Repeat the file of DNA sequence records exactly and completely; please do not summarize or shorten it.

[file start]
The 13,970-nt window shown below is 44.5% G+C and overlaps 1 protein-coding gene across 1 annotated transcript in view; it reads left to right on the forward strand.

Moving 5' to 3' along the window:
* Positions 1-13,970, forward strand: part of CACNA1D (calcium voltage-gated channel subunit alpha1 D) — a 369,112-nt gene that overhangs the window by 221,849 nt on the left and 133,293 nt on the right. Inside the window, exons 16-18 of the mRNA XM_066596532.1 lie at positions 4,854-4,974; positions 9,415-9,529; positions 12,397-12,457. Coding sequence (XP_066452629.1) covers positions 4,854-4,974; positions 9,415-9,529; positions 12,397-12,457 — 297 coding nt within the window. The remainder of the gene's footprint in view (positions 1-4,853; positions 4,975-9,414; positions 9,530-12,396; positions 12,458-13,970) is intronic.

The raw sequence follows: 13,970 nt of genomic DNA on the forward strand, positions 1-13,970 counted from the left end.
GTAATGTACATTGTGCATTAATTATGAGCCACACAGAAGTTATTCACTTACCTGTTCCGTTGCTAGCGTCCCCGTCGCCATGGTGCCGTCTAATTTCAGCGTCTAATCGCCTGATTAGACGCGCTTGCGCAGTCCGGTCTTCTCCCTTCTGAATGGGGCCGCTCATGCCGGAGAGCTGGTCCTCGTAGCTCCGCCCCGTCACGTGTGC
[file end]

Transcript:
The 13,970-nt window shown below is 44.5% G+C and overlaps 1 protein-coding gene across 1 annotated transcript in view; it reads left to right on the forward strand.

Moving 5' to 3' along the window:
* Positions 1-13,970, forward strand: part of CACNA1D (calcium voltage-gated channel subunit alpha1 D) — a 369,112-nt gene that overhangs the window by 221,849 nt on the left and 133,293 nt on the right. Inside the window, exons 16-18 of the mRNA XM_066596532.1 lie at positions 4,854-4,974; positions 9,415-9,529; positions 12,397-12,457. Coding sequence (XP_066452629.1) covers positions 4,854-4,974; positions 9,415-9,529; positions 12,397-12,457 — 297 coding nt within the window. The remainder of the gene's footprint in view (positions 1-4,853; positions 4,975-9,414; positions 9,530-12,396; positions 12,458-13,970) is intronic.

The raw sequence follows: 13,970 nt of genomic DNA on the forward strand, positions 1-13,970 counted from the left end.
GTAATGTACATTGTGCATTAATTATGAGCCACACAGAAGTTATTCACTTACCTGTTCCGTTGCTAGCGTCCCCGTCGCCATGGTGCCGTCTAATTTCAGCGTCTAATCGCCTGATTAGACGCGCTTGCGCAGTCCGGTCTTCTCCCTTCTGAATGGGGCCGCTCATGCCGGAGAGCTGGTCCTCGTAGCTCCGCCCCGTCACGTGTGC